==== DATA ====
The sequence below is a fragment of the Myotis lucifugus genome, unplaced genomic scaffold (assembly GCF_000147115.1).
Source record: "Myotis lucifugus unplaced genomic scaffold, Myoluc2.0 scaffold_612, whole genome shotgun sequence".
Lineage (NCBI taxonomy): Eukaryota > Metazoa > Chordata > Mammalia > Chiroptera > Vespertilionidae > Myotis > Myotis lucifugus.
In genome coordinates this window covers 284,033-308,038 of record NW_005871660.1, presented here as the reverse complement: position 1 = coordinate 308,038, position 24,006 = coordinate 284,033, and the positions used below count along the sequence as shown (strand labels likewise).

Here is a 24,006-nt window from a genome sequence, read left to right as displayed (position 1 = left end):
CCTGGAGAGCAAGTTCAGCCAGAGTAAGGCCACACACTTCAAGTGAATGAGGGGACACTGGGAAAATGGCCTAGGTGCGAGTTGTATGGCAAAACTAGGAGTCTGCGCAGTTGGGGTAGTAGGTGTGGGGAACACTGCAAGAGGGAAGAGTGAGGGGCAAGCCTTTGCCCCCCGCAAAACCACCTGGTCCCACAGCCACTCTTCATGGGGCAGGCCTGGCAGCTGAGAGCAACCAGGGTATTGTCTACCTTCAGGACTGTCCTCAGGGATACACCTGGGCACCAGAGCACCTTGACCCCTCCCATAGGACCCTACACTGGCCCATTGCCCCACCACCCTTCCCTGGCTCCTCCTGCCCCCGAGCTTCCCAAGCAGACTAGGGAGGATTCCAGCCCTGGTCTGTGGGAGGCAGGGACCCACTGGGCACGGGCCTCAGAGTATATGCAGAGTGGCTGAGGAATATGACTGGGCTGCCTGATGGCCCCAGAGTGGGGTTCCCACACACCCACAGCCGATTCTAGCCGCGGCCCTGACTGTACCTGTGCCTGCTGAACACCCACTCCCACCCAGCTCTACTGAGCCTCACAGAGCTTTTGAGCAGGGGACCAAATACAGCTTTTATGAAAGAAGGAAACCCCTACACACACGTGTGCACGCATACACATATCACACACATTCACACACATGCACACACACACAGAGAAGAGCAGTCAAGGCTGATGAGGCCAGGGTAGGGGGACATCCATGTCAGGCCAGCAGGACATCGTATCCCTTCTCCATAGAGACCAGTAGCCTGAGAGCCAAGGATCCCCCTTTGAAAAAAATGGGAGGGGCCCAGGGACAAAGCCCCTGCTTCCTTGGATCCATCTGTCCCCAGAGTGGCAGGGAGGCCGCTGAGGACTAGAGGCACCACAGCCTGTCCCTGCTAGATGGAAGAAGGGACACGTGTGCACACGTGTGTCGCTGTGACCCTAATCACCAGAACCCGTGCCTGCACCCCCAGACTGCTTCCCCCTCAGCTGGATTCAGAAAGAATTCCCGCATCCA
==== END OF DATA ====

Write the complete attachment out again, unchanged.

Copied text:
The sequence below is a fragment of the Myotis lucifugus genome, unplaced genomic scaffold (assembly GCF_000147115.1).
Source record: "Myotis lucifugus unplaced genomic scaffold, Myoluc2.0 scaffold_612, whole genome shotgun sequence".
Lineage (NCBI taxonomy): Eukaryota > Metazoa > Chordata > Mammalia > Chiroptera > Vespertilionidae > Myotis > Myotis lucifugus.
In genome coordinates this window covers 284,033-308,038 of record NW_005871660.1, presented here as the reverse complement: position 1 = coordinate 308,038, position 24,006 = coordinate 284,033, and the positions used below count along the sequence as shown (strand labels likewise).

Here is a 24,006-nt window from a genome sequence, read left to right as displayed (position 1 = left end):
CCTGGAGAGCAAGTTCAGCCAGAGTAAGGCCACACACTTCAAGTGAATGAGGGGACACTGGGAAAATGGCCTAGGTGCGAGTTGTATGGCAAAACTAGGAGTCTGCGCAGTTGGGGTAGTAGGTGTGGGGAACACTGCAAGAGGGAAGAGTGAGGGGCAAGCCTTTGCCCCCCGCAAAACCACCTGGTCCCACAGCCACTCTTCATGGGGCAGGCCTGGCAGCTGAGAGCAACCAGGGTATTGTCTACCTTCAGGACTGTCCTCAGGGATACACCTGGGCACCAGAGCACCTTGACCCCTCCCATAGGACCCTACACTGGCCCATTGCCCCACCACCCTTCCCTGGCTCCTCCTGCCCCCGAGCTTCCCAAGCAGACTAGGGAGGATTCCAGCCCTGGTCTGTGGGAGGCAGGGACCCACTGGGCACGGGCCTCAGAGTATATGCAGAGTGGCTGAGGAATATGACTGGGCTGCCTGATGGCCCCAGAGTGGGGTTCCCACACACCCACAGCCGATTCTAGCCGCGGCCCTGACTGTACCTGTGCCTGCTGAACACCCACTCCCACCCAGCTCTACTGAGCCTCACAGAGCTTTTGAGCAGGGGACCAAATACAGCTTTTATGAAAGAAGGAAACCCCTACACACACGTGTGCACGCATACACATATCACACACATTCACACACATGCACACACACACAGAGAAGAGCAGTCAAGGCTGATGAGGCCAGGGTAGGGGGACATCCATGTCAGGCCAGCAGGACATCGTATCCCTTCTCCATAGAGACCAGTAGCCTGAGAGCCAAGGATCCCCCTTTGAAAAAAATGGGAGGGGCCCAGGGACAAAGCCCCTGCTTCCTTGGATCCATCTGTCCCCAGAGTGGCAGGGAGGCCGCTGAGGACTAGAGGCACCACAGCCTGTCCCTGCTAGATGGAAGAAGGGACACGTGTGCACACGTGTGTCGCTGTGACCCTAATCACCAGAACCCGTGCCTGCACCCCCAGACTGCTTCCCCCTCAGCTGGATTCAGAAAGAATTCCCGCATCCA